Powerful Transgender Immigrant Film “Lupe” Premieres on HBO Max

Film Poster: Lupe
Transgender Immigrant film "Lupe" Film poster art:  woman in the foreground city night scene behind her.
Official Film Poster Courtesy of “Lupe”/HBO

Art For Cultural Change

Film festival lineups determine which movies are bought and distributed. As such, festivals and awards are often both a gatekeeper and an indicator of cultural change.

Movies purchased by mainstream outlets gauge general shifts in ideas. Social change does not happen overnight, but films discovered today are indicative of widening cultural acceptance. This shows particularly for those who fall outside of outdated traditional cultural norms.

Transgender Immigrant focus

“Lupe,” is a film festival darling and dual-language flick premiering on HBO Latino and HBO Max Feb. 26, 2021. The movie beautifully connects the intersecting and contrasting identities of its main character, Rafael. Played by Rafael Albarrán, Rafael is a Cuban immigrant who struggles with transgender identity. Rafael also is on the hunt for their missing sister in New York City’s underground sex industry.

Transgender immigrant-focused Close up of young man fists up boxing stance in natural sunlight.
Rafael Albarrán (playing a character of the same name) in “Lupe.” Directors
André Phillips & Charles Vuolo. Photo Courtesy of “Lupe”/HBO

Transgender Immigrant-focused film "Lupe" still Young woman with brown hair looks at the shadow face of man. Man's hand is bleeding and blurry in the background.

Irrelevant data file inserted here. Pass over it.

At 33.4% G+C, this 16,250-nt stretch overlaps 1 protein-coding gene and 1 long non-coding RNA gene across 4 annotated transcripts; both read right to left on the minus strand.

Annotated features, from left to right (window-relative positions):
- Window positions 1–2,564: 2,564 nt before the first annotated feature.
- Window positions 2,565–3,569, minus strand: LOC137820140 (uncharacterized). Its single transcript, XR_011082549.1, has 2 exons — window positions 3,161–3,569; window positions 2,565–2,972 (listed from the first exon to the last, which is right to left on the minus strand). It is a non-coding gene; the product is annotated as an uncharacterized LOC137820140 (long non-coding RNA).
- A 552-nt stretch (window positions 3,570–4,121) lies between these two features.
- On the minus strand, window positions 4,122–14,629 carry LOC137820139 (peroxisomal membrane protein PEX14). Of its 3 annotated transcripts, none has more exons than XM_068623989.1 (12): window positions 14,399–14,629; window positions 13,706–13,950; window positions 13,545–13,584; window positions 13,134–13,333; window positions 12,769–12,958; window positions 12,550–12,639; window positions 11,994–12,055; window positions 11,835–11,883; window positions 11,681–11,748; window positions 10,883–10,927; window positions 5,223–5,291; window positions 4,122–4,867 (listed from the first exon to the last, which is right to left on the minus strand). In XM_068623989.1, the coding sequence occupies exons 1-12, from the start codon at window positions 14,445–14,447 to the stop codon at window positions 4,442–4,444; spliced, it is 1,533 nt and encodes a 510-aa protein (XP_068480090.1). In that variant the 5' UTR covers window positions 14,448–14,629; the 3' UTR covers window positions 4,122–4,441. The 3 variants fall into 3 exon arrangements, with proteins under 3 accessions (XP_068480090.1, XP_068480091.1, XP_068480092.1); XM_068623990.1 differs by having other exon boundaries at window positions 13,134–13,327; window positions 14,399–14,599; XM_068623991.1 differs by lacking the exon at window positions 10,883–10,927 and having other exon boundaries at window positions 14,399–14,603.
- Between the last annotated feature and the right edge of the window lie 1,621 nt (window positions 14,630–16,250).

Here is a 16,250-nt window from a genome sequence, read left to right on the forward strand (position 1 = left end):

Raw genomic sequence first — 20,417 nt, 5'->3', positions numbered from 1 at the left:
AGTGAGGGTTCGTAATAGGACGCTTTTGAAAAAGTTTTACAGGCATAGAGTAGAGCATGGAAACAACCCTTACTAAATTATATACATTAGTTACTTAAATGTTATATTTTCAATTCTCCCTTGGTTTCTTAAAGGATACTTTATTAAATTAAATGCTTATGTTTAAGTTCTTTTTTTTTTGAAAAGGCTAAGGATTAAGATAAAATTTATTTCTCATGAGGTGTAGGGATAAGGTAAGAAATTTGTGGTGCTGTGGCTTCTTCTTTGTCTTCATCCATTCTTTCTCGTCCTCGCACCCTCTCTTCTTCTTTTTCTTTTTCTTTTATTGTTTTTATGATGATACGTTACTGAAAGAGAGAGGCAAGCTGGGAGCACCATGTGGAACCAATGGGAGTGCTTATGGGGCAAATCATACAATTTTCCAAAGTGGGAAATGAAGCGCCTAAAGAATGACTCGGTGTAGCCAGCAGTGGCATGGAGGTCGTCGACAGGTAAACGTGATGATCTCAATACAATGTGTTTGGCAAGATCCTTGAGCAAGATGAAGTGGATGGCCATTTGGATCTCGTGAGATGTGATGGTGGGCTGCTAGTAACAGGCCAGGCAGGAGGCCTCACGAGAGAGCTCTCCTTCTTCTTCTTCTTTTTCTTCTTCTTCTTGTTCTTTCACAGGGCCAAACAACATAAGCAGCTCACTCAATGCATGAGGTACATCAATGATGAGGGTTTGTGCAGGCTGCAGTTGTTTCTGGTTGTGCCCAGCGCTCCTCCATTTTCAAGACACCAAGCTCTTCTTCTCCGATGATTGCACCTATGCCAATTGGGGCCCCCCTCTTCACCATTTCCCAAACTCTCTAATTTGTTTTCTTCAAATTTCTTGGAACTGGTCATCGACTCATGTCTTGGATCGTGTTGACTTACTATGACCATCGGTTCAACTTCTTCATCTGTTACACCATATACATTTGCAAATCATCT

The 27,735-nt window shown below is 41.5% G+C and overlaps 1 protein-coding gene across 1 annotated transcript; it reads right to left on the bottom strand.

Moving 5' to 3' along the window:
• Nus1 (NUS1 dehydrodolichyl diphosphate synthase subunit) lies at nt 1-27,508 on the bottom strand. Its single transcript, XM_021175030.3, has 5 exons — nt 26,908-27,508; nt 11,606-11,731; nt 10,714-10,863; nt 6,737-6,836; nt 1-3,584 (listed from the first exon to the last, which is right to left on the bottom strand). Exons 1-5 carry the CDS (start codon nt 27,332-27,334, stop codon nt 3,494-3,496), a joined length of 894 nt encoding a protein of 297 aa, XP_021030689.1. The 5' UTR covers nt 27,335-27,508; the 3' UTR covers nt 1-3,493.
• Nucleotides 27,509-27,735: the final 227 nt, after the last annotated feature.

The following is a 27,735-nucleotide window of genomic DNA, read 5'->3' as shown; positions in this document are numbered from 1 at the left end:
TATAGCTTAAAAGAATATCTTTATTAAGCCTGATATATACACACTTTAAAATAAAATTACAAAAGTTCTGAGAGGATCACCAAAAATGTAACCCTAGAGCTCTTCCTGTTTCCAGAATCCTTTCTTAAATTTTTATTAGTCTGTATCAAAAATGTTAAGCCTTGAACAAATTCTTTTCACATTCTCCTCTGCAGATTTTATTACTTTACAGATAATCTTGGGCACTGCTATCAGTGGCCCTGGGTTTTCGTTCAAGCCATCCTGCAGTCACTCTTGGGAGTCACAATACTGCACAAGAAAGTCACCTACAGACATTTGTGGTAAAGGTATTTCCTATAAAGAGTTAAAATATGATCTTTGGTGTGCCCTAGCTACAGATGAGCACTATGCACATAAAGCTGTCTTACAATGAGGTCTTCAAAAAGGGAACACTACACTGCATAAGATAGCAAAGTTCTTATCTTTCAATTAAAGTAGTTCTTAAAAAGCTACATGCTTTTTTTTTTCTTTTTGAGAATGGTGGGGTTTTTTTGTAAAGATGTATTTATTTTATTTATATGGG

Christine Rosario as Elsa in “Lupe”. Photo Courtesy of “Lupe”/HBO
Teen girl with arm around young boy.
L to R: Lucerys Medina as Isabel and Pedro Rodriguez as young Rafael in “Lupe”.
Photo Courtesy of “Lupe”/HBO

Community filmmaking often produces art that is representative and impactful. Instant LGBTQ+ film canon, “Lupe” strives for authenticity in its storytelling. Executive Producer Kerry Michelle O’Brien joined the team for both personal and professional reasons. She longed to see trans characters representing her lived experience.

Portrait of woman with purple hair.
Executive Producer Kerry Michelle O’Brien Photo A. Covington

Walk the Walk

O’ Brien dislikes the way trans transgender and immigrant characters have been portrayed in films and credits the team for incorporating voices of immigrants, sex workers and transgender individuals. Creating diverse teams that tell these important stories can help foster understanding about marginalized and misrepresented communities.

Transgender Immigrant film "Lupe Woman looking at blurred man.
Celia Harrison as Lana in “Lupe”. Photo Courtesy of “Lupe”/HBO

Trans performer Celia Harrison plays the role of Lana. Lana befriends Rafael while also struggling with her own identity.

Producer Anthony Ambrosino loved how the directors emphatically sought to retain Celia’s voice and perspective. Also, he wanted to create a truly authentic character he left all of her scenes unscripted.

Art and Personal Transformation

O’Brien joined the project in post-production to add another layer of authentic trans voices. O’Brien also lived the experience of coming out and losing everything. An immigrant herself, she was estranged from her children. But because of press for “Lupe,” she reached out. They have reconnected. Being discriminated against for daring to live as her authentic self combined with the trauma of being estranged from her children was a struggle. However, working on theTransgender Immigrant-focused film and knowing that it will be released in a mainstream venue has helped open the door for reconnection with her children. 

When Art Mimics Life

Also impacted is San Francisco-based Puerto Rican actor Albarrán (who uses”they/them pronouns). Partially due to their role in “Lupe,” a few years ago they explored gender and the art of drag. ” Upon deep introspection Albarrán had the realization that their gender was not part of the binary. Albarrán ceased acting after completing “Lupe” to focus on their writing. Another collaboration with O’Brien may be in the future, as she is currently reviewing Albarrán’s screenplay. 

Transgender Immigrant-focused film "Lupe" - Three quarters portrait of man with brown hair in black jacket.
Rafael Albarrán Photo Courtesy R. Albarrán

Authenticity Reigns